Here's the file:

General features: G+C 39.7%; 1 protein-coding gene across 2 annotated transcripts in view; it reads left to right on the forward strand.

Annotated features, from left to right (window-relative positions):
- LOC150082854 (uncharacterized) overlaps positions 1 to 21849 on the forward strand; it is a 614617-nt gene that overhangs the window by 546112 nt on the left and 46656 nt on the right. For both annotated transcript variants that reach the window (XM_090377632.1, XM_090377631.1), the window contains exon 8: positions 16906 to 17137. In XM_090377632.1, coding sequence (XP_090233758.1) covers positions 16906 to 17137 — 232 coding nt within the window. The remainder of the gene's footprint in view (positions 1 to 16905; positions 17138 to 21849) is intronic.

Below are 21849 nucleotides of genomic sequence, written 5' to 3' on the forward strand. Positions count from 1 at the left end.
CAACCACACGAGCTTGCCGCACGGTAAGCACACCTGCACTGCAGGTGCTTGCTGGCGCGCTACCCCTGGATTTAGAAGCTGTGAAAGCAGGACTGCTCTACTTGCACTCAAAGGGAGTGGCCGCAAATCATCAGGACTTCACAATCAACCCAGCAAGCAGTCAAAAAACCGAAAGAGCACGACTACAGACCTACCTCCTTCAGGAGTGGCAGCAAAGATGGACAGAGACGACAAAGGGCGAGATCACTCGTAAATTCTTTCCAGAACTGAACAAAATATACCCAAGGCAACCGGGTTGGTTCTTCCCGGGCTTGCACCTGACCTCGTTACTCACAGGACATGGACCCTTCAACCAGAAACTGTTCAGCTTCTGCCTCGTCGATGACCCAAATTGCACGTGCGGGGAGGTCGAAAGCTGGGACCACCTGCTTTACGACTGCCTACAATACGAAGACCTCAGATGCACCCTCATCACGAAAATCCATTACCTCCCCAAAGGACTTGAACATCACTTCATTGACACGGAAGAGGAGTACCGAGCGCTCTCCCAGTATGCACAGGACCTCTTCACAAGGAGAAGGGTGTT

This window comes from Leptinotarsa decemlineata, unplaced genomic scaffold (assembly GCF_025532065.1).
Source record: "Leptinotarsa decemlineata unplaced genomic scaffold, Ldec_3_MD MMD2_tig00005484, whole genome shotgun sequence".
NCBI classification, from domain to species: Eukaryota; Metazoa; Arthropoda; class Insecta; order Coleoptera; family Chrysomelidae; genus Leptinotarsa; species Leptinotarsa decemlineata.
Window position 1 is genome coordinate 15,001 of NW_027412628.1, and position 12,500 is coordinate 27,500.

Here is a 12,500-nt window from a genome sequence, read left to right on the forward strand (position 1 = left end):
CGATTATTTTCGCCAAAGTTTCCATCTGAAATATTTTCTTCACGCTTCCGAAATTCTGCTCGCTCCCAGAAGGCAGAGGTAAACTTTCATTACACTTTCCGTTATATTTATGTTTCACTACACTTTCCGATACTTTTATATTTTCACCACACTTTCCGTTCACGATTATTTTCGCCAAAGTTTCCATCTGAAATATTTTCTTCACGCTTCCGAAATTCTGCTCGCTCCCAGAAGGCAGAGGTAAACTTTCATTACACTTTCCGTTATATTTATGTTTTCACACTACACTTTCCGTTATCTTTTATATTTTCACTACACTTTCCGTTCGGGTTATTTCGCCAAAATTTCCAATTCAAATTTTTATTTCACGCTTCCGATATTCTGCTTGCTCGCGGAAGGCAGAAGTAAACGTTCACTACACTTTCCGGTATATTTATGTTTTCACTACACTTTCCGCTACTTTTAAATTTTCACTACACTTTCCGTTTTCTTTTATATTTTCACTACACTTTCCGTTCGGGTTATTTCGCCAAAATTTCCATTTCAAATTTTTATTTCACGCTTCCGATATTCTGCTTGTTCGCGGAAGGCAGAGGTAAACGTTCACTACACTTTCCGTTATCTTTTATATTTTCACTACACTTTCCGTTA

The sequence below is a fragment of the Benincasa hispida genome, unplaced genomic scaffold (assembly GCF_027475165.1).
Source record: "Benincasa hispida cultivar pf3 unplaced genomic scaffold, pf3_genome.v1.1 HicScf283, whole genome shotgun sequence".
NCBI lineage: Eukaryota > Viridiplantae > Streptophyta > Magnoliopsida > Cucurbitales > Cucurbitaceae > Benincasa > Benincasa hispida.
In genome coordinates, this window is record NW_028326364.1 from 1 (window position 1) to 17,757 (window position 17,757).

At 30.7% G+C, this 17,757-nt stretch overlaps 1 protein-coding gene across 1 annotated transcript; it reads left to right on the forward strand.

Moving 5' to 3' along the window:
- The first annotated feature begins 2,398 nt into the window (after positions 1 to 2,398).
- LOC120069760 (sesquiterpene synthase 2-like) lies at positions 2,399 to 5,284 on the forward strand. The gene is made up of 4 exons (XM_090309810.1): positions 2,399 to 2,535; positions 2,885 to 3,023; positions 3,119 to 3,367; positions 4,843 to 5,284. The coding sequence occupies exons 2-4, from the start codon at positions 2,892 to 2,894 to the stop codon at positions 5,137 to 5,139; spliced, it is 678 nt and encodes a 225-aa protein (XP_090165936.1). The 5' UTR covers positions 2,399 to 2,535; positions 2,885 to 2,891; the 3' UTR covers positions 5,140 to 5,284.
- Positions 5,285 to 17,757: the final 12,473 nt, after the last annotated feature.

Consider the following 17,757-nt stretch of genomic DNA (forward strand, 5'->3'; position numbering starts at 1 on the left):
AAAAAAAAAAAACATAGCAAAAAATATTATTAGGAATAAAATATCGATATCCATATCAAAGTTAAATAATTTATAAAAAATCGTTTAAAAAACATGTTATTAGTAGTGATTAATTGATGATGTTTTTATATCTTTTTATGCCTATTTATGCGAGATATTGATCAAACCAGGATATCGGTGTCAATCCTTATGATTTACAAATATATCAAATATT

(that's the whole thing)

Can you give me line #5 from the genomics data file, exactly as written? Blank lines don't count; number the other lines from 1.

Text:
CAACCACACGAGCTTGCCGCACGGTAAGCACACCTGCACTGCAGGTGCTTGCTGGCGCGCTACCCCTGGATTTAGAAGCTGTGAAAGCAGGACTGCTCTACTTGCACTCAAAGGGAGTGGCCGCAAATCATCAGGACTTCACAATCAACCCAGCAAGCAGTCAAAAAACCGAAAGAGCACGACTACAGACCTACCTCCTTCAGGAGTGGCAGCAAAGATGGACAGAGACGACAAAGGGCGAGATCACTCGTAAATTCTTTCCAGAACTGAACAAAATATACCCAAGGCAACCGGGTTGGTTCTTCCCGGGCTTGCACCTGACCTCGTTACTCACAGGACATGGACCCTTCAACCAGAAACTGTTCAGCTTCTGCCTCGTCGATGACCCAAATTGCACGTGCGGGGAGGTCGAAAGCTGGGACCACCTGCTTTACGACTGCCTACAATACGAAGACCTCAGATGCACCCTCATCACGAAAATCCATTACCTCCCCAAAGGACTTGAACATCACTTCATTGACACGGAAGAGGAGTACCGAGCGCTCTCCCAGTATGCACAGGACCTCTTCACAAGGAGAAGGGTGTT